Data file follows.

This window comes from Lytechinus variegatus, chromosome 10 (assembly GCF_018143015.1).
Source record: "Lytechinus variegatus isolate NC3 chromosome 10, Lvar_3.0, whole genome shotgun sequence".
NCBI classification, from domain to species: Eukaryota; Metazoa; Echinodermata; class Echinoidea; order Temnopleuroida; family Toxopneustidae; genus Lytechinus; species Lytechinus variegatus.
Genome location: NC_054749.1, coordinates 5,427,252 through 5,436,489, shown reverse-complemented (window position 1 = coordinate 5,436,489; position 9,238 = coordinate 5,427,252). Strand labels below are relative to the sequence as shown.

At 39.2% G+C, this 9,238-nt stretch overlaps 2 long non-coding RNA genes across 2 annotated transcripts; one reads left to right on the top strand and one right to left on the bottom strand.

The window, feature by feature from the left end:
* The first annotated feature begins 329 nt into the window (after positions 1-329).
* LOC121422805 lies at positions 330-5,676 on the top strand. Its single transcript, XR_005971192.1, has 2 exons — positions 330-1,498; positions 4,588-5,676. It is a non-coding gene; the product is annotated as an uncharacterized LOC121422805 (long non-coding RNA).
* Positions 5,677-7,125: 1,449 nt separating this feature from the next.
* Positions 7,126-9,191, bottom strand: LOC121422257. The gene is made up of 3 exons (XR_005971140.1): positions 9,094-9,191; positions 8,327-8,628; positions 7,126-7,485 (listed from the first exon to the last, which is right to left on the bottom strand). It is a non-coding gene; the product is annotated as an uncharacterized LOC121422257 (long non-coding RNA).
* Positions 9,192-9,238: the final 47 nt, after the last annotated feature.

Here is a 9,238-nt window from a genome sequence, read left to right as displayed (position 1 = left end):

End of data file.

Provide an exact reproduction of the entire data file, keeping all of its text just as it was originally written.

This window comes from Lytechinus variegatus, chromosome 10 (assembly GCF_018143015.1).
Source record: "Lytechinus variegatus isolate NC3 chromosome 10, Lvar_3.0, whole genome shotgun sequence".
NCBI classification, from domain to species: Eukaryota; Metazoa; Echinodermata; class Echinoidea; order Temnopleuroida; family Toxopneustidae; genus Lytechinus; species Lytechinus variegatus.
Genome location: NC_054749.1, coordinates 5,427,252 through 5,436,489, shown reverse-complemented (window position 1 = coordinate 5,436,489; position 9,238 = coordinate 5,427,252). Strand labels below are relative to the sequence as shown.

At 39.2% G+C, this 9,238-nt stretch overlaps 2 long non-coding RNA genes across 2 annotated transcripts; one reads left to right on the top strand and one right to left on the bottom strand.

The window, feature by feature from the left end:
* The first annotated feature begins 329 nt into the window (after positions 1-329).
* LOC121422805 lies at positions 330-5,676 on the top strand. Its single transcript, XR_005971192.1, has 2 exons — positions 330-1,498; positions 4,588-5,676. It is a non-coding gene; the product is annotated as an uncharacterized LOC121422805 (long non-coding RNA).
* Positions 5,677-7,125: 1,449 nt separating this feature from the next.
* Positions 7,126-9,191, bottom strand: LOC121422257. The gene is made up of 3 exons (XR_005971140.1): positions 9,094-9,191; positions 8,327-8,628; positions 7,126-7,485 (listed from the first exon to the last, which is right to left on the bottom strand). It is a non-coding gene; the product is annotated as an uncharacterized LOC121422257 (long non-coding RNA).
* Positions 9,192-9,238: the final 47 nt, after the last annotated feature.

Here is a 9,238-nt window from a genome sequence, read left to right as displayed (position 1 = left end):